Published on 17/10/2023
Did you know that a crew of around 15 people can consume up to 10,000 1.5-litre bottles of water a year?
It is estimated that plastic bottles can take up to 450 years to decompose, and even then, they may not be gone entirely; they stay in the environment as microplastics.
The plastic in our ocean has a significant impact on our marine life and the ecosystem as a whole, and whilst some may think this doesn’t affect us, microplastics will be ingested by marine life and, in turn, end up in our food.
In 2019, the European Parliament announced plans to ban many throwaway plastic items. According to the European Commission, more than 80% of marine litter. Because plastic can take too long to decompose, accumulating in the seas, oceans, and beaches in the EU and worldwide, the products covered by this new regulation constitute 70% of all marine litter.
In 2021, the following products were banned in the EU:
By 2029, member states must reach a 90% plastic bottle collection goal, and plastic bottles will have to contain at least 25% recycled content by 2025 and 30% by 2030.
Prevention of Single-Use Plastic
This plan has impacted shipping companies that still rely on plastic water bottles for their clean water supply. We all know that the elimination of a convenience-based problem is going to be inconvenient at the very least, but these changes are healthy signals that the first steps are being taken.
India has made a strong statement against the war on plastic by becoming the first country in the world to ban single-use plastics on ships. India first banned single-use plastic on ships in 2020, which included plastic water bottles, meaning drinking water on ships needed to become readily available for ships under the flag of India.
Kuwait has joined India in banning single-use plastic, meaning items such as plastic cutlery, water bottles, plastic bags and food containers are banned under the flag of Kuwait.
Ships now entering ports in Kuwait and India now must make log entries of their single plastic use and get rid of the waste elsewhere and is strictly banned for discharge straight into the ocean under the MARPOL ANNEX V legislation.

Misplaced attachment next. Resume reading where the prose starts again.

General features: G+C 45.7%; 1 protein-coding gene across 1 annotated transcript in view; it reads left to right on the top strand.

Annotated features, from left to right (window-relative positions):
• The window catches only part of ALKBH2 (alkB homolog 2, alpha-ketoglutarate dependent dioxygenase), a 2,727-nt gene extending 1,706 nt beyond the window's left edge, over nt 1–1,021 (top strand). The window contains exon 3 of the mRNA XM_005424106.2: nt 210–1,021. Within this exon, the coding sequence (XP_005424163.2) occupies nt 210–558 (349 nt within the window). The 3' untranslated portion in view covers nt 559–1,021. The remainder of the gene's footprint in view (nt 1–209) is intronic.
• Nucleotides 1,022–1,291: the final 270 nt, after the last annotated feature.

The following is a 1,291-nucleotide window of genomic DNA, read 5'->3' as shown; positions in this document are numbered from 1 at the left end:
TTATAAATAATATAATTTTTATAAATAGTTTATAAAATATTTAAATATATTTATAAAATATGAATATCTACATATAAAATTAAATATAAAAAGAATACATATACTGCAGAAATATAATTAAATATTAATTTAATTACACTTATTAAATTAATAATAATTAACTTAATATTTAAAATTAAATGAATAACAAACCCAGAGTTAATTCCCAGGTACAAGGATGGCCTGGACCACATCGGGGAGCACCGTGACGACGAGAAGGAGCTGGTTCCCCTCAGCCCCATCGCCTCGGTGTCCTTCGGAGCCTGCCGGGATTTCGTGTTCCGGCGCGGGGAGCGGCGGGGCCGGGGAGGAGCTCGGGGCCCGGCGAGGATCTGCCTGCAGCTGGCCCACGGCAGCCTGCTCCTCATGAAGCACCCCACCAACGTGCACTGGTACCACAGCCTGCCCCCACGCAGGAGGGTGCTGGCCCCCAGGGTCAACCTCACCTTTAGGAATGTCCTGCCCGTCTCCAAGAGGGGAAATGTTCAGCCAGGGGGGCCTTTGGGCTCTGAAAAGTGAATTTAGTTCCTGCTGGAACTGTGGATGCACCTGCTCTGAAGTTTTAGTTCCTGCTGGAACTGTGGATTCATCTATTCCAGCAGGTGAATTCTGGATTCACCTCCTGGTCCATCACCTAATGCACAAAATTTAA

Other countries are soon hoping to follow in India’s and Kuwait’s footsteps in banning single-use plastic aboard their ships.
Safe drinking water
In the maritime industry, we can cut down on single-use plastic and the use of plastic bottles by providing crews and customers with safe drinking water.
Having safe drinking water on your vessel will begin to reduce your plastic bottle use as the need for bottled water will be significantly decreased.
Potable water testing kits like Drinksafe play an important role not just in safeguarding crews but for helping to save the environment.
Drinksafe is the easiest water testing kit on the market and is designed around MLC 2006 and WHO guidelines to provide you with everything you need to perform regular, comprehensive testing of your vessel’s water supplies.
One of our customers, Grindrod Ship Management, have completely eliminated the use of bottled water on board ship by switching to Drinksafe to improve their water testing. As well as a massive cost saving, the change has also had a big impact on their plastic waste.
“Our company is saving 32,000 bottles per month due to more robust water testing policies”
– Grindrod Ship Management
Discover a sustainable approach to keep crew members safe, cut costs through water testing, and help reduce plastic waste. Reach out to us at [email protected],